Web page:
Roger Waters To Premiere ‘Dark Side Of The Moon Redux’ At The London Palladium
Fifty years after making the original with Pink Floyd, Roger Waters today announced that he is to premiere his new recording, The Dark Side of the Moon Redux, live at The London Palladium, on 8 October, 2023.
Joining Waters on stage will be Gus Seyffert: Bass, Joey Waronker: Drums, Jonathan Wilson: Guitars, Johnny Shepherd: Organ, Via Mardot: Theremin, Azniv Korkejian: Vocals, Gabe Noel: Strings, Jon Carin: Keyboards and Robert Walter: Piano. The show will be designed by Sean Evans, Waters’ long-time Creative Director.
Roger Waters said: “We’re going to do it live at the London Palladium, in October…we look forward to that…hopefully performing it live on other occasions in the future.”
Pre-sales for Roger Waters live performance will start Wednesday, 26 July at 10am, with general on-sale following on Friday, July 28, 10am (local time) via the Live Nation website.
Waters’ The Dark Side of the Moon Redux, is due out on 6 October 2023. In addition to reimagining each of The Dark Side Of The Moon‘s original 10 tracks — which, like the original, run seamlessly together to create one epic composition — The Dark Side Of The Moon Redux LP format will feature a bonus 13-minute original composition inspired by the re-recording as a final track.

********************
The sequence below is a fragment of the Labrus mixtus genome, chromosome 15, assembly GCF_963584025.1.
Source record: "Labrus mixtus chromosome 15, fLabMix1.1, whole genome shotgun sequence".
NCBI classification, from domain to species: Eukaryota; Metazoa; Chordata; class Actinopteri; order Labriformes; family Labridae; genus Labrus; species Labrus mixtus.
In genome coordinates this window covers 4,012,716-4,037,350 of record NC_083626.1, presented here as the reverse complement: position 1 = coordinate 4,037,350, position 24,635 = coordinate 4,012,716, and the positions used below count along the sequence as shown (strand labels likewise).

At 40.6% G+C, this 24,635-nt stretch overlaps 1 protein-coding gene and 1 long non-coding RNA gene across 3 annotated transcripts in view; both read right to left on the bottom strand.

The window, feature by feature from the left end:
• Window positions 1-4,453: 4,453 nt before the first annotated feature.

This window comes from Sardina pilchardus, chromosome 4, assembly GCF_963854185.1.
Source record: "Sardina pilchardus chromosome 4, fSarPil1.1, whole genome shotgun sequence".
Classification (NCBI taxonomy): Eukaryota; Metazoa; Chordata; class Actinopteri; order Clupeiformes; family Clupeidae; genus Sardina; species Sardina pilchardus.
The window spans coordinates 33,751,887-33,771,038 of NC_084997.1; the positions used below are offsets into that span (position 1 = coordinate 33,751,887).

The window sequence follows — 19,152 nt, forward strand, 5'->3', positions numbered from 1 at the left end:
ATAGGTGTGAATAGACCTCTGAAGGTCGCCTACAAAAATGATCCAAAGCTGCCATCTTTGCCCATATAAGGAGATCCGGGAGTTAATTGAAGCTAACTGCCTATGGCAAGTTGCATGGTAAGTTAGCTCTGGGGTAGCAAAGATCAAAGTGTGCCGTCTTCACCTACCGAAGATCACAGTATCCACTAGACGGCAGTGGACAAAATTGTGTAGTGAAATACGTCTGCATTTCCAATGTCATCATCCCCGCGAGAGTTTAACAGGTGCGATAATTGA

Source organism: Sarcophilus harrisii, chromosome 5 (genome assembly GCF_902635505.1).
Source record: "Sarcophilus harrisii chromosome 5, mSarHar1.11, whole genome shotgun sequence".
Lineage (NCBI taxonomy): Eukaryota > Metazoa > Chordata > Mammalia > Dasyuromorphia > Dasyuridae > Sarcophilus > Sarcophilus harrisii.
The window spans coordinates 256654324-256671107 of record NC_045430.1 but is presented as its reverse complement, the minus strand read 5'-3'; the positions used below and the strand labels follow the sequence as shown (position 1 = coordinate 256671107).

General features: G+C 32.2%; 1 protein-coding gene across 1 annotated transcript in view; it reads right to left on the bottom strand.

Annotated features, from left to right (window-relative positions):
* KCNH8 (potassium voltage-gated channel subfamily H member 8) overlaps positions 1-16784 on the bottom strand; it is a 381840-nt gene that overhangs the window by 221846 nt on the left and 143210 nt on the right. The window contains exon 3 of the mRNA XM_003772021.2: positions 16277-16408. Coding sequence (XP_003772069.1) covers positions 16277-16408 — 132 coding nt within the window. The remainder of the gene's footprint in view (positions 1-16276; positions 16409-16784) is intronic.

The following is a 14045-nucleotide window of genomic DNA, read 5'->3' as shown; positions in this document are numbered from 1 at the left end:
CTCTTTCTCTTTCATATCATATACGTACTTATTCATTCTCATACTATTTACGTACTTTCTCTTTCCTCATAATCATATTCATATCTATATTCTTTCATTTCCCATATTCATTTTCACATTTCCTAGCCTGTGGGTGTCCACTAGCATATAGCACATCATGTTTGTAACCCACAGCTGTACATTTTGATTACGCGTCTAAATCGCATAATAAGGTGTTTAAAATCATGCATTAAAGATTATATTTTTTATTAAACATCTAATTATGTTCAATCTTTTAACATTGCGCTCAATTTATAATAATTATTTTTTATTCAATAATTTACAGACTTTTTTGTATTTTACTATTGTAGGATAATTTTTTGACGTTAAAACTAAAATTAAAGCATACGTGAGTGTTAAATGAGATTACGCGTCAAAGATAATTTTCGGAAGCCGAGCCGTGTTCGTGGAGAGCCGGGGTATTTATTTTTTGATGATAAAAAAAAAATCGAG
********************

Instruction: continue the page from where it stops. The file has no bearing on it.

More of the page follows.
Waters said in a statement ‘When we recorded the stripped down songs for the Lockdown Sessions, the 50th anniversary of the release of The Dark Side Of The Moon was looming on the horizon. It occurred to me that The Dark Side Of The Moon could well be a suitable candidate for a similar re-working, partly as a tribute to the original work, but also to re-address the political and emotional message of the whole album.
“I discussed it with Gus and Sean, and when we’d stopped giggling and shouting ‘You must be fucking mad’ at one another we decided to take it on. It’s turned out really great and I’m excited for everyone to hear it. It’s not a replacement for the original which, obviously, is irreplaceable.
“But it is a way for the seventy nine year old man to look back across the intervening fifty years into the eyes of the twenty nine year old and say, to quote a poem of mine about my Father, ‘We did our best, we kept his trust, our Dad would have been proud of us’. And also it is a way for me to honour a recording that Nick and Rick and Dave and I have every right to be very proud of.”